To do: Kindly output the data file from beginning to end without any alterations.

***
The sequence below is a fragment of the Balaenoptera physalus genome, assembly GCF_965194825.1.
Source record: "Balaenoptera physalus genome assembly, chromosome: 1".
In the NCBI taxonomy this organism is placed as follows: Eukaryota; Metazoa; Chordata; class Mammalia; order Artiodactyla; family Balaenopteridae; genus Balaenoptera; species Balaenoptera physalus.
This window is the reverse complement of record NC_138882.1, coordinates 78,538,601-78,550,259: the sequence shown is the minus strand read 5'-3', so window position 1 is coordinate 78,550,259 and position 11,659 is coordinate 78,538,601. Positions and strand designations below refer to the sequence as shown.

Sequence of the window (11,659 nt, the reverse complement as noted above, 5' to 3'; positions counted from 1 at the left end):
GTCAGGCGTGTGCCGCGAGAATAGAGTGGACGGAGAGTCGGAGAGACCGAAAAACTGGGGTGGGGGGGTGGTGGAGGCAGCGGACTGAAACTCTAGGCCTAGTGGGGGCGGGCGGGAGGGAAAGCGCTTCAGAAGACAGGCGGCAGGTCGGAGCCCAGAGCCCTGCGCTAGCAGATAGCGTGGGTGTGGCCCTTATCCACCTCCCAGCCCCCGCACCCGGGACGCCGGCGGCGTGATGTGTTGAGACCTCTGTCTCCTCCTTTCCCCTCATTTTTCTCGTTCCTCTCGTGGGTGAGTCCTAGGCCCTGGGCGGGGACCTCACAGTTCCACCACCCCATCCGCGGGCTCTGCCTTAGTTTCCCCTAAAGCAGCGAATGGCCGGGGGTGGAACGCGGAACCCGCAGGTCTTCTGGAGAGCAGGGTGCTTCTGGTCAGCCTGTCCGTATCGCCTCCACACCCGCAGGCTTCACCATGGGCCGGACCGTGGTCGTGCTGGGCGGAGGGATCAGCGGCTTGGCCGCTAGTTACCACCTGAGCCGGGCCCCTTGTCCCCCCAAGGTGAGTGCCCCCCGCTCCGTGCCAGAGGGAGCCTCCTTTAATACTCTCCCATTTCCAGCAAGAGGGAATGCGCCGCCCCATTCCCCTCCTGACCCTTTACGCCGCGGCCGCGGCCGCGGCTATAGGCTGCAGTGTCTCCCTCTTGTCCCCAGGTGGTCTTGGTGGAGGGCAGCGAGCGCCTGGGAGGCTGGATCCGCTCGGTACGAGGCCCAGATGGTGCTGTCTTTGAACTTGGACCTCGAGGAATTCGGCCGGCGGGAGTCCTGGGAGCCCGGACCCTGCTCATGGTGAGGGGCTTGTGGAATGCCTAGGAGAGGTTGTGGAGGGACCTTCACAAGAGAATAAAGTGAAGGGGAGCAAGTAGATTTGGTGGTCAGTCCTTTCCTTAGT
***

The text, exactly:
The sequence below is a fragment of the Balaenoptera physalus genome, assembly GCF_965194825.1.
Source record: "Balaenoptera physalus genome assembly, chromosome: 1".
In the NCBI taxonomy this organism is placed as follows: Eukaryota; Metazoa; Chordata; class Mammalia; order Artiodactyla; family Balaenopteridae; genus Balaenoptera; species Balaenoptera physalus.
This window is the reverse complement of record NC_138882.1, coordinates 78,538,601-78,550,259: the sequence shown is the minus strand read 5'-3', so window position 1 is coordinate 78,550,259 and position 11,659 is coordinate 78,538,601. Positions and strand designations below refer to the sequence as shown.

Sequence of the window (11,659 nt, the reverse complement as noted above, 5' to 3'; positions counted from 1 at the left end):
GTCAGGCGTGTGCCGCGAGAATAGAGTGGACGGAGAGTCGGAGAGACCGAAAAACTGGGGTGGGGGGGTGGTGGAGGCAGCGGACTGAAACTCTAGGCCTAGTGGGGGCGGGCGGGAGGGAAAGCGCTTCAGAAGACAGGCGGCAGGTCGGAGCCCAGAGCCCTGCGCTAGCAGATAGCGTGGGTGTGGCCCTTATCCACCTCCCAGCCCCCGCACCCGGGACGCCGGCGGCGTGATGTGTTGAGACCTCTGTCTCCTCCTTTCCCCTCATTTTTCTCGTTCCTCTCGTGGGTGAGTCCTAGGCCCTGGGCGGGGACCTCACAGTTCCACCACCCCATCCGCGGGCTCTGCCTTAGTTTCCCCTAAAGCAGCGAATGGCCGGGGGTGGAACGCGGAACCCGCAGGTCTTCTGGAGAGCAGGGTGCTTCTGGTCAGCCTGTCCGTATCGCCTCCACACCCGCAGGCTTCACCATGGGCCGGACCGTGGTCGTGCTGGGCGGAGGGATCAGCGGCTTGGCCGCTAGTTACCACCTGAGCCGGGCCCCTTGTCCCCCCAAGGTGAGTGCCCCCCGCTCCGTGCCAGAGGGAGCCTCCTTTAATACTCTCCCATTTCCAGCAAGAGGGAATGCGCCGCCCCATTCCCCTCCTGACCCTTTACGCCGCGGCCGCGGCCGCGGCTATAGGCTGCAGTGTCTCCCTCTTGTCCCCAGGTGGTCTTGGTGGAGGGCAGCGAGCGCCTGGGAGGCTGGATCCGCTCGGTACGAGGCCCAGATGGTGCTGTCTTTGAACTTGGACCTCGAGGAATTCGGCCGGCGGGAGTCCTGGGAGCCCGGACCCTGCTCATGGTGAGGGGCTTGTGGAATGCCTAGGAGAGGTTGTGGAGGGACCTTCACAAGAGAATAAAGTGAAGGGGAGCAAGTAGATTTGGTGGTCAGTCCTTTCCTTAGT